Regardless of which axle is in the back of the flattie you're looking at, once again give the housing a good eyeballing to see if it appears bent. The earliest MB and GPWs have full-float rear axles and 4.88 gears, some with or without a limited-slip depending on the branch and theater of service. And many CJ-2A have a rather oddball Dana 41 that doesn't have great parts availability. It's not uncommon to see either of these axles cobbled with scrounged or makeshift repairs to keep them going, so before you get your new purchase up to road speeds make sure you pop the diff cover and inspect the internals for any signs of damage. On our 1948 CJ-2A the Dana 41 had apparently suffered some issue, with the lemon-shaped diff cover having been braze-welded back together. Later CJ flatties have a Dana 44 rear with a coarse-spline pinion and 10-spline axleshafts. On any early flatfender rear axle with the exception of the WWII-era full-floaters, you'll also want to check the two-piece axleshafts to make sure the nut that holds the hub to the tapered shaft hasn't begun to walk off. The nut should be good and tight and the keyway should be in good shape and without damage. Hopefully you won't find an old nail or chunk of wood wedged in the keyway to gingerly get the Jeep down the road.
Flatfender 134ci Go Devil Four-Cylinder Engine Issues
As with any engine in prospective vehicle purchase, the first thing you should do is pull the dipstick to check the oil condition. Many of these engines didn't have an oil filter on them, or they run an external oil filter with lines that can be damaged, so bearing condition should be carefully listened to if the engine runs when you're checking it out. Black and gritty oil is often a sign of a poor running engine with carbon or bearing issues. On our '48 CJ-2A, the oil was white milkshake, indicating a bad head gasket or a cracked block. We rolled the dice on a bad head gasket and, after carefully soaking the head stud nuts in penetrating oil for weeks, got them to budge without snapping the studs off in the block. Many aftermarket head gaskets for these engines have inferior fit and finish, so we got a NOS one from a local source.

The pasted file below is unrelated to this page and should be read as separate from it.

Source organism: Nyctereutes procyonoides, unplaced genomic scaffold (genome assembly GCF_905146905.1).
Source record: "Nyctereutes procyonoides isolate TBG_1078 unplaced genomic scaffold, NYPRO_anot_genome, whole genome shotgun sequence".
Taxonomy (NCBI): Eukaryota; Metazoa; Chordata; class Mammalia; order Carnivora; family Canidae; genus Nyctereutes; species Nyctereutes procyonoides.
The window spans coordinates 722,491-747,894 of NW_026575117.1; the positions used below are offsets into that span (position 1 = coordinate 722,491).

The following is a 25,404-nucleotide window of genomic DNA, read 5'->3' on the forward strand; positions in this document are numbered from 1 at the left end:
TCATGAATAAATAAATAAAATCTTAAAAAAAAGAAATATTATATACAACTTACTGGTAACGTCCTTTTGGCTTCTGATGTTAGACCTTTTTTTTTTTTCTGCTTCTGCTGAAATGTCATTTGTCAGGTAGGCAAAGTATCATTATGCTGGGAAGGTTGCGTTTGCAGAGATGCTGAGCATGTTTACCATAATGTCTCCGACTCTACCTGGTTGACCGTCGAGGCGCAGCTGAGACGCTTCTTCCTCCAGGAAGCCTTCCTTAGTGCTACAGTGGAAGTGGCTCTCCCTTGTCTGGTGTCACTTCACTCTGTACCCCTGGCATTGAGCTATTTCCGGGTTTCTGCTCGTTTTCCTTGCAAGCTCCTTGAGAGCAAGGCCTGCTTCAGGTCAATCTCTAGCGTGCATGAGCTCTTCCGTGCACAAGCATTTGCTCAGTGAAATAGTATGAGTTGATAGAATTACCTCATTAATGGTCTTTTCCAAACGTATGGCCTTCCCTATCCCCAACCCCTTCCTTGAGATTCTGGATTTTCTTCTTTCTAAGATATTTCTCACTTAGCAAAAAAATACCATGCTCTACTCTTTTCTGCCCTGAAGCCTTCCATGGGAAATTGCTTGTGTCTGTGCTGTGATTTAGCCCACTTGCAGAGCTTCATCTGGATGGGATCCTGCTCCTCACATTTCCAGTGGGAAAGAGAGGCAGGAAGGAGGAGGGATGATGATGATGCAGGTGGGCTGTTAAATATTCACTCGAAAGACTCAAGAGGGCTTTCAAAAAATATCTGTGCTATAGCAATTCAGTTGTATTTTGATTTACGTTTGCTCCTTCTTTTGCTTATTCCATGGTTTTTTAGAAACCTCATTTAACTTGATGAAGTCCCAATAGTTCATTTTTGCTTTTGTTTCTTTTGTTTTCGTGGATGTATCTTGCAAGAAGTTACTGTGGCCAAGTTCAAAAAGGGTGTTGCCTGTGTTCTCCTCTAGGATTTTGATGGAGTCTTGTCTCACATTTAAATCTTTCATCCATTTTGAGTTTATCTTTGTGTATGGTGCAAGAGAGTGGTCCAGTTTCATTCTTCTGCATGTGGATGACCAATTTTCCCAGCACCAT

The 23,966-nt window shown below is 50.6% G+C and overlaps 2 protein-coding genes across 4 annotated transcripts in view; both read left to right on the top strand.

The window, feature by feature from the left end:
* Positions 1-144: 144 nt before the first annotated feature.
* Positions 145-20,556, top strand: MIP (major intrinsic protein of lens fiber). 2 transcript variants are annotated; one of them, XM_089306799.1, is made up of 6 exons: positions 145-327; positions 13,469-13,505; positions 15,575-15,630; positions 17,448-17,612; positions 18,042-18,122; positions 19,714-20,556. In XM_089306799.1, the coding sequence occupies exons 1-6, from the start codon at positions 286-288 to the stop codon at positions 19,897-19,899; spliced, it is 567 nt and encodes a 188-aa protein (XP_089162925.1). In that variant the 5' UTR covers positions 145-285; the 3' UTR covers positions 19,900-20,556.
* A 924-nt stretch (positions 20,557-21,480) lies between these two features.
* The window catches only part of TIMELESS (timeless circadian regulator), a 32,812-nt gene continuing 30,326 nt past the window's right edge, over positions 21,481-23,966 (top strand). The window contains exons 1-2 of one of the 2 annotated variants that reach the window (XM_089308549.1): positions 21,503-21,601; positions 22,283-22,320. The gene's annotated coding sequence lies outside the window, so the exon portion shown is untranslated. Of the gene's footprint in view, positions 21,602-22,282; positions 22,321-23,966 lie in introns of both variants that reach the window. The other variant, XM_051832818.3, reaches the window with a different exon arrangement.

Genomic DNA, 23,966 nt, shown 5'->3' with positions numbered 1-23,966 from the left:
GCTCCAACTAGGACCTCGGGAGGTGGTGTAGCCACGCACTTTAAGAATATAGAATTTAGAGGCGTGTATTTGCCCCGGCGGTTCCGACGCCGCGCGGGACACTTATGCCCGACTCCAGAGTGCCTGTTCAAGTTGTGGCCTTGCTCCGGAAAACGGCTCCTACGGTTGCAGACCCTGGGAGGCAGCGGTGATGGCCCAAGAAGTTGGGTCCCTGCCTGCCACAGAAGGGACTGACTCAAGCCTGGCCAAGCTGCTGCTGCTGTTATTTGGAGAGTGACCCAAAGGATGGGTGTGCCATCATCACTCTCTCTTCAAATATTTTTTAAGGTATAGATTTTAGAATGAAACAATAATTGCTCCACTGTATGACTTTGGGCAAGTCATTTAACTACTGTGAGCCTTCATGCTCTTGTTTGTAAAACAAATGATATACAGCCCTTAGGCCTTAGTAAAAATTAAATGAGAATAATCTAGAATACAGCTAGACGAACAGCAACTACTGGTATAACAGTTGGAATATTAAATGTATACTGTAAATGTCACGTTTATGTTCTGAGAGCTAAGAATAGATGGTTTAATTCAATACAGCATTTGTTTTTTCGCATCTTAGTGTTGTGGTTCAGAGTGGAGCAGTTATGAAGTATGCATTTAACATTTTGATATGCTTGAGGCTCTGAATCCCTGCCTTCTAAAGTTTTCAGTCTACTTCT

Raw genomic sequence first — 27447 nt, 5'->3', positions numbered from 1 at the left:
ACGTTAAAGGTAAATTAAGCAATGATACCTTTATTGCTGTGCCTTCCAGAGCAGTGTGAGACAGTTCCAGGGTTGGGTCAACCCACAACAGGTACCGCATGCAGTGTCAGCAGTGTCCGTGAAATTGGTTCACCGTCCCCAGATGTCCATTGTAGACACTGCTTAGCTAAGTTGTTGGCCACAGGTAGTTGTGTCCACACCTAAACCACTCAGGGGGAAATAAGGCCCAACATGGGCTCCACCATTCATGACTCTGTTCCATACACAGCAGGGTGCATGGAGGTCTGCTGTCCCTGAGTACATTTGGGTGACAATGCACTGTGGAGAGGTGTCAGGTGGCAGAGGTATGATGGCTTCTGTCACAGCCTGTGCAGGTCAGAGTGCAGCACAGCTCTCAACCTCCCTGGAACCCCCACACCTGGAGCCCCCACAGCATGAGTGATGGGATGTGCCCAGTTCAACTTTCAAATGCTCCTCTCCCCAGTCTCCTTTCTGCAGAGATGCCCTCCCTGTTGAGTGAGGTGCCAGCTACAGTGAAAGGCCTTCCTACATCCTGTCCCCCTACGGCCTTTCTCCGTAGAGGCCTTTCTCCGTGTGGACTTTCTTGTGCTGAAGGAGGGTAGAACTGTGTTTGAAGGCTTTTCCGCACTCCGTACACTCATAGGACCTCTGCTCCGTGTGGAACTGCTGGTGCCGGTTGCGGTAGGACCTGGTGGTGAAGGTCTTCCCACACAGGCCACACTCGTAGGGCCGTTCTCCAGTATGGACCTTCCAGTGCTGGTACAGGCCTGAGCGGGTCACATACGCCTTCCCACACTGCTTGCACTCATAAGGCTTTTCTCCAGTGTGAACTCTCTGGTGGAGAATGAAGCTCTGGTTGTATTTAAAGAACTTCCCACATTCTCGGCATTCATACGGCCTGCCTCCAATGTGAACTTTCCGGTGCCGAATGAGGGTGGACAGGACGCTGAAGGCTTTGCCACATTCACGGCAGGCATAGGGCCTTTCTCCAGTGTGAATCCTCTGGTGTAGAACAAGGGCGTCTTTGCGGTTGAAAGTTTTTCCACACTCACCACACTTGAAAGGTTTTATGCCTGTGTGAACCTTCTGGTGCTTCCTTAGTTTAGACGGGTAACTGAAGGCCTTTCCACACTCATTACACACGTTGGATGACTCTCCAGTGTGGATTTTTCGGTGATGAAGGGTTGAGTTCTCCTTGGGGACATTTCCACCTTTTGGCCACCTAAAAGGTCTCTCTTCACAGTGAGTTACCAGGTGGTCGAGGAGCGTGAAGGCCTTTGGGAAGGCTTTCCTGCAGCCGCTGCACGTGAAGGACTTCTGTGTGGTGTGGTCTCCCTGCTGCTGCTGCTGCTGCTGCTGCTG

You also want to make sure if it's there that all the oil bath air filter components are intact. Back in the day many of these were tossed in the trash in favor of more modern paper or oil-impregnated aftermarket filters, but these oil bath air filters do work quite well.
Flatfender Transmission and Clutch
Most of the flatfenders you'll be shopping for probably won't have a top. And if it does, who knows when that top was added. Sitting out in the rain is a great way to fill the transmission in these things up with water, so if there's any difficulty shifting the transmission, it is possible the gears, syncros, or shafts are contaminated with rust. We've purchased flatties that had their transmissions completely filled up to the top with water and that wouldn't spin at all. However, hard shifting can also be attributed to worn components in the clutch or clutch pedal, so make sure you take a good look at each component before throwing the baby out with the bath water. For example, what we originally thought was a worn pressure plate between our Go Devil engine and T-90 transmission wound up being a clutch fork with a cracked pivot ball that flexed to the point of not disengaging the clutch all the way. A good, used clutch fork fixed the issue without replacing the pressure plate or clutch disc.
Flatfender Go Devil Four-Cylinder Carter or Solex Carburetor
Man, we're not even going to go into all the different carburetors that were available on these engines and what you should and shouldn't be looking for. Aside from the incredibly rare original WWII-era carbs that collectors clamor over, as long as the carb is functional and makes the engine run we're usually happy to leave well enough alone. Going down the "correct model carburetor" rabbit hole on these engines is frequently an exercise in frustration, as is dealing with some aftermarket replacement carburetors. Some, but not all, of the aftermarket carbs we've used have had issues right out of the box, so bottom line, if the engine you're looking at runs well with a carburetor that clearly isn't original, just take it for what it is and worry about other stuff that's more pressing.
Flatfender Spicer 18 Transfer Case Considerations